From Iceland — Innipúkinn: Outdoor Festivals Are Self-harm

Innipúkinn: Outdoor Festivals Are Self-harm

Published July 27, 2017

Innipúkinn: Outdoor Festivals Are Self-harm
Steindór Grétar Jónsson
Photo by
Art Bicnick

As thousands of people leave the capital area on Merchants’ Weekend, filing off to outdoor festivals around the country, those remaining in Reykjavík can experience the best of both worlds. “Innipúkinn is of course the only real music festival taking place this weekend in Iceland,” says Ásgeir Guðmundsson, one of the event’s organisers.

Innipúkinn—the name means, “indoor demon,” slang for the American “couch potato”—will take place August 4-7 at Húrra and Gaukurinn and, paradoxically, outdoors on the street they’re both located on. “It’s the biggest camping weekend of the summer and therefore some folks in the countryside put on camping festivals with some questionable entertainment, warm beer and horrible weather,” says Ásgeir. “Meanwhile, us ‘Innipúkar’ like to stay in Reykjavík, inside proper venues with quality PA systems, easy access to a good bar and first and foremost some world class live music.”

Any bed will do

“Our lineup this year is quality stuff and not loyal to any one genre or gender for that matter, as it seems other happenings this weekend are,” says the outspoken Ásgeir. “Don’t quite get why some country folk promoters are so afraid of women being on stage. In my mind the choice is easy and you‘ll never find me cramped in some overcrowded muddy campsite during the busiest weekend of the year. Why would people do that do themselves, it is self-harm in some way.”

Now in its 16th year, the festival has remained popular with those who choose not to travel during this hectic weekend and, especially in recent years, holidaymakers in town from abroad. “Innipúkinn, historically, is basically a counterstrike aimed at these camping festivals, providing an option for people who would like to do something special this weekend but stay in Reykjavík and sleep in their own bed, or someone’s bed, or just a bed at least,” says Ásgeir.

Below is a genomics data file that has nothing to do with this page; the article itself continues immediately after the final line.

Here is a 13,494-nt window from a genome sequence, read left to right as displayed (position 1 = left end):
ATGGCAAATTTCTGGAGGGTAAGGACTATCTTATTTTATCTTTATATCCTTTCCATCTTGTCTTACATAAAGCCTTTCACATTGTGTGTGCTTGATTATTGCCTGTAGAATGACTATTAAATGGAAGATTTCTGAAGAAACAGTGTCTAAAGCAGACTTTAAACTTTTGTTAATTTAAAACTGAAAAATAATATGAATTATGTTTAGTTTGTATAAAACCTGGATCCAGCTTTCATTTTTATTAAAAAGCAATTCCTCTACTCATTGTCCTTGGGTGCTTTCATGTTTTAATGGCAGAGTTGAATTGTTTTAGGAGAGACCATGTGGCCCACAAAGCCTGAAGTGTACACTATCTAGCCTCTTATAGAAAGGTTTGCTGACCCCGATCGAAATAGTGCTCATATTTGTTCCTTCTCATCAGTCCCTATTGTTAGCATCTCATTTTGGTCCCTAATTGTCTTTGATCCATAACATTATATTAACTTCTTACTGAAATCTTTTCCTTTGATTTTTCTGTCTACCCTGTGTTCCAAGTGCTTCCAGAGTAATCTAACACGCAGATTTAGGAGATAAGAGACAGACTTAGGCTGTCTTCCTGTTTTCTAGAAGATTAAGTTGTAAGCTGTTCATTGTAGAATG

“Don’t quite get why some country folk promoters are so afraid of women being on stage. In my mind the choice is easy”

The festival, which has been held in various locations across the city centre throughout the years, has historically featured up-and-coming talent, mixed with bigger names. “We have a lot of young hip-hop/rap artist like Smjörvi X Hrnnr and Cyber, plus some indie favorites like sóley and then all the way over to some metal bands including Dimma,” says Ásgeir. “Also this year closing the festival we have the widely successful FM Belfast and on Saturday we have the legendary Sigga Beinteins. She will join the very cool dance and disco music group Babies who will put a new spin on all of Sigga’s best songs from her time with Stjórnin and beyond. That is something not to be missed.”

Free outdoor party

Despite taking place indoors, the festival provides an ambitious outdoor area, which is free to enter without a festival ticket. “The Innipúkinn square is a paradox that we happily provide to those who just have to smell some grass this weekend,” says Ásgeir. “We are closing down the street, Naustin, outside the venues Húrra and Gaukurinn for the weekend and putting some grass down along with some furniture and stuff to play with. Also we have some food trucks, arts and crafts markets and a few DJs as well. Should be good and as always the weather in Reykjavík will be amazing.”

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